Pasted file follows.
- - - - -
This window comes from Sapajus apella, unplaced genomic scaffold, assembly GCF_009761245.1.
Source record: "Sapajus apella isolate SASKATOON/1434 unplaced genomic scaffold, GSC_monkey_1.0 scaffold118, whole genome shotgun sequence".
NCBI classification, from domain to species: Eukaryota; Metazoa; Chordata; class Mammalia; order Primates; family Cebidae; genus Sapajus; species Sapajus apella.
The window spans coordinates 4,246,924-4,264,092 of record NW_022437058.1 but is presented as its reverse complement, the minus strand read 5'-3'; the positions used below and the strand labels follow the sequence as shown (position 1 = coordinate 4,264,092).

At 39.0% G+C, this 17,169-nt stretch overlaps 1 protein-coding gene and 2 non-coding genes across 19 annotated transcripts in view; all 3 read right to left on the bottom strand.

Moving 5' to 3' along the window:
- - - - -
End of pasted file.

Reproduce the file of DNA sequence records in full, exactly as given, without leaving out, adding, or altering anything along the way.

This window comes from Sapajus apella, unplaced genomic scaffold, assembly GCF_009761245.1.
Source record: "Sapajus apella isolate SASKATOON/1434 unplaced genomic scaffold, GSC_monkey_1.0 scaffold118, whole genome shotgun sequence".
NCBI classification, from domain to species: Eukaryota; Metazoa; Chordata; class Mammalia; order Primates; family Cebidae; genus Sapajus; species Sapajus apella.
The window spans coordinates 4,246,924-4,264,092 of record NW_022437058.1 but is presented as its reverse complement, the minus strand read 5'-3'; the positions used below and the strand labels follow the sequence as shown (position 1 = coordinate 4,264,092).

At 39.0% G+C, this 17,169-nt stretch overlaps 1 protein-coding gene and 2 non-coding genes across 19 annotated transcripts in view; all 3 read right to left on the bottom strand.

Moving 5' to 3' along the window: